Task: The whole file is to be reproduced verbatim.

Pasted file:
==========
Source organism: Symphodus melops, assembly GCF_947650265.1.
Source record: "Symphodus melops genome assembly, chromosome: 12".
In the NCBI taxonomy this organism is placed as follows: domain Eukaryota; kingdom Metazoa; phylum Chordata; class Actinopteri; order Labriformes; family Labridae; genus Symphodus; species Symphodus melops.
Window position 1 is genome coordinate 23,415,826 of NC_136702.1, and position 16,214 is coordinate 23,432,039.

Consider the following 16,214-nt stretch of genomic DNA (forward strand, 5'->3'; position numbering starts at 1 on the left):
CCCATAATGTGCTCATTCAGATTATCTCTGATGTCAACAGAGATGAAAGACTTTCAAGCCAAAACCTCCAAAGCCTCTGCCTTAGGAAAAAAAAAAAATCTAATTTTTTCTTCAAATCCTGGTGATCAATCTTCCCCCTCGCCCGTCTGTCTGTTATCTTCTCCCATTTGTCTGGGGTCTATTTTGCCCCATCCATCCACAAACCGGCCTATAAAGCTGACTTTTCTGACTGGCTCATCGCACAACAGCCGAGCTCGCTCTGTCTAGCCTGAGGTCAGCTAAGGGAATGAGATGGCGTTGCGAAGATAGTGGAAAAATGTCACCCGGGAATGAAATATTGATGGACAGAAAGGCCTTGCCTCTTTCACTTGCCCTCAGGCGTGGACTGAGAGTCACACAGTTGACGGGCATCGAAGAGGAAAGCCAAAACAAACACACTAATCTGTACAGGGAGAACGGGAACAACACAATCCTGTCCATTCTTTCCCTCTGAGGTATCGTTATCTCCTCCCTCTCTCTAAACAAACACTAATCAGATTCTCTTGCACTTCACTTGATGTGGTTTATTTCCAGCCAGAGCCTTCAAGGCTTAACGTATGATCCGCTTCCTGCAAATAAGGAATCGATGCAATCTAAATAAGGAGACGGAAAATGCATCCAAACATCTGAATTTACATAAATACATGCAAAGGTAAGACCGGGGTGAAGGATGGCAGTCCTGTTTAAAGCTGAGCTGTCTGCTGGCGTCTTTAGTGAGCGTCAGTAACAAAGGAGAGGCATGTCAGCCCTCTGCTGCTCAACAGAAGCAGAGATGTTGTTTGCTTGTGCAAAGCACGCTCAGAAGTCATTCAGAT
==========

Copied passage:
Source organism: Symphodus melops, assembly GCF_947650265.1.
Source record: "Symphodus melops genome assembly, chromosome: 12".
In the NCBI taxonomy this organism is placed as follows: domain Eukaryota; kingdom Metazoa; phylum Chordata; class Actinopteri; order Labriformes; family Labridae; genus Symphodus; species Symphodus melops.
Window position 1 is genome coordinate 23,415,826 of NC_136702.1, and position 16,214 is coordinate 23,432,039.

Consider the following 16,214-nt stretch of genomic DNA (forward strand, 5'->3'; position numbering starts at 1 on the left):
CCCATAATGTGCTCATTCAGATTATCTCTGATGTCAACAGAGATGAAAGACTTTCAAGCCAAAACCTCCAAAGCCTCTGCCTTAGGAAAAAAAAAAAATCTAATTTTTTCTTCAAATCCTGGTGATCAATCTTCCCCCTCGCCCGTCTGTCTGTTATCTTCTCCCATTTGTCTGGGGTCTATTTTGCCCCATCCATCCACAAACCGGCCTATAAAGCTGACTTTTCTGACTGGCTCATCGCACAACAGCCGAGCTCGCTCTGTCTAGCCTGAGGTCAGCTAAGGGAATGAGATGGCGTTGCGAAGATAGTGGAAAAATGTCACCCGGGAATGAAATATTGATGGACAGAAAGGCCTTGCCTCTTTCACTTGCCCTCAGGCGTGGACTGAGAGTCACACAGTTGACGGGCATCGAAGAGGAAAGCCAAAACAAACACACTAATCTGTACAGGGAGAACGGGAACAACACAATCCTGTCCATTCTTTCCCTCTGAGGTATCGTTATCTCCTCCCTCTCTCTAAACAAACACTAATCAGATTCTCTTGCACTTCACTTGATGTGGTTTATTTCCAGCCAGAGCCTTCAAGGCTTAACGTATGATCCGCTTCCTGCAAATAAGGAATCGATGCAATCTAAATAAGGAGACGGAAAATGCATCCAAACATCTGAATTTACATAAATACATGCAAAGGTAAGACCGGGGTGAAGGATGGCAGTCCTGTTTAAAGCTGAGCTGTCTGCTGGCGTCTTTAGTGAGCGTCAGTAACAAAGGAGAGGCATGTCAGCCCTCTGCTGCTCAACAGAAGCAGAGATGTTGTTTGCTTGTGCAAAGCACGCTCAGAAGTCATTCAGAT